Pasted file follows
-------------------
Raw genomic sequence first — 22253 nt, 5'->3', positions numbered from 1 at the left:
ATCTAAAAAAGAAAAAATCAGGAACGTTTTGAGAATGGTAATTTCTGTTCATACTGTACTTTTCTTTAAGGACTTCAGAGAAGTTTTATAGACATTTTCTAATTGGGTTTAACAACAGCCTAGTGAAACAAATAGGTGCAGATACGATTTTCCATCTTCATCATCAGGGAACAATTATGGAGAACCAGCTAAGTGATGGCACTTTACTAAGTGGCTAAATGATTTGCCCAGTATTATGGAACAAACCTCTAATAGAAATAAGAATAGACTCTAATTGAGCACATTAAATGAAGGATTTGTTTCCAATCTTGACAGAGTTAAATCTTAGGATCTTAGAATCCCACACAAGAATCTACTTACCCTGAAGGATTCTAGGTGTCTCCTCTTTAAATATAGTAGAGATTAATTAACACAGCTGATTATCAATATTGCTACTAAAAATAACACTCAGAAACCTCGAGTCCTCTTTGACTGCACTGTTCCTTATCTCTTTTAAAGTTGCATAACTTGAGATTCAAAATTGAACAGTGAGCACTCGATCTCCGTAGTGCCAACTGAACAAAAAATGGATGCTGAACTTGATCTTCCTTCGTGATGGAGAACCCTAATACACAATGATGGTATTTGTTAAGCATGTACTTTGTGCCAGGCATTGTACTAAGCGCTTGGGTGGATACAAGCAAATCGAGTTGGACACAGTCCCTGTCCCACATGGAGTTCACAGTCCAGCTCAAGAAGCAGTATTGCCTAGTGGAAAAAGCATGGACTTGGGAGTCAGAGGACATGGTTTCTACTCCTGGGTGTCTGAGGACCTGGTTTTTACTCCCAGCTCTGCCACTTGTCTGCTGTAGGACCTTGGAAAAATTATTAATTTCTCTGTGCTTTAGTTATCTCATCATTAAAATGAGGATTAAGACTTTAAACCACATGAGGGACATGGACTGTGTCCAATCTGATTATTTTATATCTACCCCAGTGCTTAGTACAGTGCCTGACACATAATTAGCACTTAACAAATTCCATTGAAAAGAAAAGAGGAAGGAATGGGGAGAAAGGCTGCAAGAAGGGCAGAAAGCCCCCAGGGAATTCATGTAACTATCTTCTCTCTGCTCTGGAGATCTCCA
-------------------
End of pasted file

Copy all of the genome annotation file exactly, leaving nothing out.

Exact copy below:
Raw genomic sequence first — 22253 nt, 5'->3', positions numbered from 1 at the left:
ATCTAAAAAAGAAAAAATCAGGAACGTTTTGAGAATGGTAATTTCTGTTCATACTGTACTTTTCTTTAAGGACTTCAGAGAAGTTTTATAGACATTTTCTAATTGGGTTTAACAACAGCCTAGTGAAACAAATAGGTGCAGATACGATTTTCCATCTTCATCATCAGGGAACAATTATGGAGAACCAGCTAAGTGATGGCACTTTACTAAGTGGCTAAATGATTTGCCCAGTATTATGGAACAAACCTCTAATAGAAATAAGAATAGACTCTAATTGAGCACATTAAATGAAGGATTTGTTTCCAATCTTGACAGAGTTAAATCTTAGGATCTTAGAATCCCACACAAGAATCTACTTACCCTGAAGGATTCTAGGTGTCTCCTCTTTAAATATAGTAGAGATTAATTAACACAGCTGATTATCAATATTGCTACTAAAAATAACACTCAGAAACCTCGAGTCCTCTTTGACTGCACTGTTCCTTATCTCTTTTAAAGTTGCATAACTTGAGATTCAAAATTGAACAGTGAGCACTCGATCTCCGTAGTGCCAACTGAACAAAAAATGGATGCTGAACTTGATCTTCCTTCGTGATGGAGAACCCTAATACACAATGATGGTATTTGTTAAGCATGTACTTTGTGCCAGGCATTGTACTAAGCGCTTGGGTGGATACAAGCAAATCGAGTTGGACACAGTCCCTGTCCCACATGGAGTTCACAGTCCAGCTCAAGAAGCAGTATTGCCTAGTGGAAAAAGCATGGACTTGGGAGTCAGAGGACATGGTTTCTACTCCTGGGTGTCTGAGGACCTGGTTTTTACTCCCAGCTCTGCCACTTGTCTGCTGTAGGACCTTGGAAAAATTATTAATTTCTCTGTGCTTTAGTTATCTCATCATTAAAATGAGGATTAAGACTTTAAACCACATGAGGGACATGGACTGTGTCCAATCTGATTATTTTATATCTACCCCAGTGCTTAGTACAGTGCCTGACACATAATTAGCACTTAACAAATTCCATTGAAAAGAAAAGAGGAAGGAATGGGGAGAAAGGCTGCAAGAAGGGCAGAAAGCCCCCAGGGAATTCATGTAACTATCTTCTCTCTGCTCTGGAGATCTCCA